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Shared tablet gaming is a "whole new creative experience", says Alistair Aitchenson

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Shared tablet gaming might not be on the radar of most mobile gamers, but, according to Alisatir Aitchenson, creator of Tap Happy Sabotage  and frequent PocketGamer.biz guest author, it's a format that has a lot to offer gamers and developers alike.

“The big twist that always came up in a lot of my games was that there's always a lot of physical contact. Players are encouraged to get physical, and essentially, cheat,” explained Aitchenson, speaking at this year's Develop conference in Brighton.

“The big joy of shared tablet gaming comes from the physical contact you get by forcing people into the same space.”

Fight and win

That physical contact brings a new dimension to proceedings, encouraging players to not only interact with others, but think of new more creative, and often underhand, ways of winning.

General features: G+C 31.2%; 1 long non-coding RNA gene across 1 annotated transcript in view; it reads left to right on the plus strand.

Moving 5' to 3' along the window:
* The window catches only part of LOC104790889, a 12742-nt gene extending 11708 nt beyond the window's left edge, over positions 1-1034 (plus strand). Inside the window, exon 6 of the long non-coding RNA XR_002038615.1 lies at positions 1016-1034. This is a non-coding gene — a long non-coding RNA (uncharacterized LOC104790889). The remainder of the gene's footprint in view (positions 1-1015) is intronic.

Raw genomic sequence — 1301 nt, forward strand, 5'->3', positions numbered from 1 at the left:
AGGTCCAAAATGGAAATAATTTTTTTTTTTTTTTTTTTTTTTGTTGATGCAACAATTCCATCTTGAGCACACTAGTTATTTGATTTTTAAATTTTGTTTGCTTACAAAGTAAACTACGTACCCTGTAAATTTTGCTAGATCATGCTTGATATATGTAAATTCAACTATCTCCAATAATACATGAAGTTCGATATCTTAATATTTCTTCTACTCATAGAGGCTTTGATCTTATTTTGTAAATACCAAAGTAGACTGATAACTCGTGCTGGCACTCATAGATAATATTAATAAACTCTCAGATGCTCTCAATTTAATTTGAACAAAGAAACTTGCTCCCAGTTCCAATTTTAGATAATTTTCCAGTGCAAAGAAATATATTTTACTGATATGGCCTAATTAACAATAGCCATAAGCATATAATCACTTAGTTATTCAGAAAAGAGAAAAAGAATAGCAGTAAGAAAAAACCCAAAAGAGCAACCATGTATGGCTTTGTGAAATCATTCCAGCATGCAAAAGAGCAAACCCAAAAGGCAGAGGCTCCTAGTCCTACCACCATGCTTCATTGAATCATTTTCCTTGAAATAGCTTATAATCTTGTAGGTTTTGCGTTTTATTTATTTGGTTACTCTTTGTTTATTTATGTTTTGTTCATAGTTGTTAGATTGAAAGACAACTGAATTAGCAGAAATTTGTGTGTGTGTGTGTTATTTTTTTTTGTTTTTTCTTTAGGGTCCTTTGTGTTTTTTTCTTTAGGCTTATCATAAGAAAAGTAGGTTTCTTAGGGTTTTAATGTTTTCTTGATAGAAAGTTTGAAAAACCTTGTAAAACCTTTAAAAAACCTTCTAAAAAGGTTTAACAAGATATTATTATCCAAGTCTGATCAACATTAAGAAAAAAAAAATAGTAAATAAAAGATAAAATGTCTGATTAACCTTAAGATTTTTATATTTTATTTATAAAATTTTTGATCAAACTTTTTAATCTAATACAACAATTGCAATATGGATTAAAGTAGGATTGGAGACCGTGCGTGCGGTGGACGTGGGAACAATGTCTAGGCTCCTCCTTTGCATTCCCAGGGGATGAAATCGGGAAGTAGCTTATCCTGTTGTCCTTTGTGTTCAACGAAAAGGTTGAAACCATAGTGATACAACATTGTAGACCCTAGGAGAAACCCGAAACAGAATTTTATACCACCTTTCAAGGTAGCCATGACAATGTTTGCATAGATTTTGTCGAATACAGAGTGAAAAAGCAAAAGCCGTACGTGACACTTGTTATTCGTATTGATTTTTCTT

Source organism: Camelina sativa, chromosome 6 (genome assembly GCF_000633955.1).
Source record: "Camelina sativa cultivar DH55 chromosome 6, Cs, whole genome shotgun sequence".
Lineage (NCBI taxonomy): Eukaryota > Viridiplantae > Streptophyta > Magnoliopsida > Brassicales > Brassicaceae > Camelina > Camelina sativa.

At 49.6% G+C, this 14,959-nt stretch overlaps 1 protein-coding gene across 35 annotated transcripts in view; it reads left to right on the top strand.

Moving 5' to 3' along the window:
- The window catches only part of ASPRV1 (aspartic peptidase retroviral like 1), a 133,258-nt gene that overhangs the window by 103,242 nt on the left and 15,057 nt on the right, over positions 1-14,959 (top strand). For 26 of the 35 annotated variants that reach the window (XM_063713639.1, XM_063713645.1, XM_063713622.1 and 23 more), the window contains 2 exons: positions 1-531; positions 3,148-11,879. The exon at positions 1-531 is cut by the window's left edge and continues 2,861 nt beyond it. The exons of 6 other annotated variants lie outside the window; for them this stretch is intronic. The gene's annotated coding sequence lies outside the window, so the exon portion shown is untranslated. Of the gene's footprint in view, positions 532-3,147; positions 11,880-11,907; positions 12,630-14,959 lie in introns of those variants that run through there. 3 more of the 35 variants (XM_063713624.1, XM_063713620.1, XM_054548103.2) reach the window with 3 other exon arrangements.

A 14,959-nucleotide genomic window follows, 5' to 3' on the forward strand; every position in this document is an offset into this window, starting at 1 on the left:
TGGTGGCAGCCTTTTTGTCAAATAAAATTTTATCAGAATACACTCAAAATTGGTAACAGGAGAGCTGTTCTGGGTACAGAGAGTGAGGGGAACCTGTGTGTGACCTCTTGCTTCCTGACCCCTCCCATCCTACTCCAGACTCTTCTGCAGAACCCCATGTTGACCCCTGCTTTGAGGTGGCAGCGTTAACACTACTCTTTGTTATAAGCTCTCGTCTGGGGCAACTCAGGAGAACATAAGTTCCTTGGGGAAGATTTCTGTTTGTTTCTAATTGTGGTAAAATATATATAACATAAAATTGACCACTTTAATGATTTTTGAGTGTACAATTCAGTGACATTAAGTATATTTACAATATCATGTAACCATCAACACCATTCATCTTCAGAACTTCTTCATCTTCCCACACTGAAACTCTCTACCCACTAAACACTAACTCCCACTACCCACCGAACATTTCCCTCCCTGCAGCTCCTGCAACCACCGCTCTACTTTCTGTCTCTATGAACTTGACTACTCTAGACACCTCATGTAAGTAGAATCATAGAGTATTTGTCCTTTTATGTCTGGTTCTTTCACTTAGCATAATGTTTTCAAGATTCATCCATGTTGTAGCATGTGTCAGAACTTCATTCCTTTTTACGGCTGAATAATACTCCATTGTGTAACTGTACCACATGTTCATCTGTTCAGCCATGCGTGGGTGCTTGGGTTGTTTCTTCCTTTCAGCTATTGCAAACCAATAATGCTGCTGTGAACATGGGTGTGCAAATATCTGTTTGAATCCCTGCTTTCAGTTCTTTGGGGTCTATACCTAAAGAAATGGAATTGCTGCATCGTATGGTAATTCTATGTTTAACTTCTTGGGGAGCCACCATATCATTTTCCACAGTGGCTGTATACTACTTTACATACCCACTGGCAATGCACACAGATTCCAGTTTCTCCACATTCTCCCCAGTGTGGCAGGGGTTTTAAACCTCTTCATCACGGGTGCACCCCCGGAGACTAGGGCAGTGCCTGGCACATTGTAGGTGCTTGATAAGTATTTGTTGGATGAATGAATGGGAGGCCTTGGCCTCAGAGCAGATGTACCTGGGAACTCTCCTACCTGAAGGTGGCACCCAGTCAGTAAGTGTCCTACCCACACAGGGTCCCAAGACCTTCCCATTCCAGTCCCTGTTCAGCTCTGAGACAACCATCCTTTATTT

It's a new experience, and it's one that gamers crave, even if they don't quite know it yet.

“[Shared screen gaming] encourages players to intentionally push each other out of the way. It becomes a whole new creative experience: it's not just about winning the game, it's about winning with style against a living, breathing, human being,” said Aitchenson.

“[Developers should] avoid splitting the screen into 'your side' and 'my side'. You want to encourage fortuitous collisions and keep players moving around all of the time. Reward the smart, imaginative, and creative players.”

Tap Happy Sabotage thrives on social interaction
Tap Happy Sabotage thrives on social interaction

Ultimately, gaming is a social experience, and there's no reason why mobile gaming can't create incredible multiplayer moments of it's very own.

Local multiplayer might be a thing of the past on consoles, but on touchscreens the future is looking brighter than ever.

“These games are about creating a social experience, than creating a competitive one,” offered Aitchenson.

“It's okay to have some unbalance, because that creates villains, and every good story needs a villain.”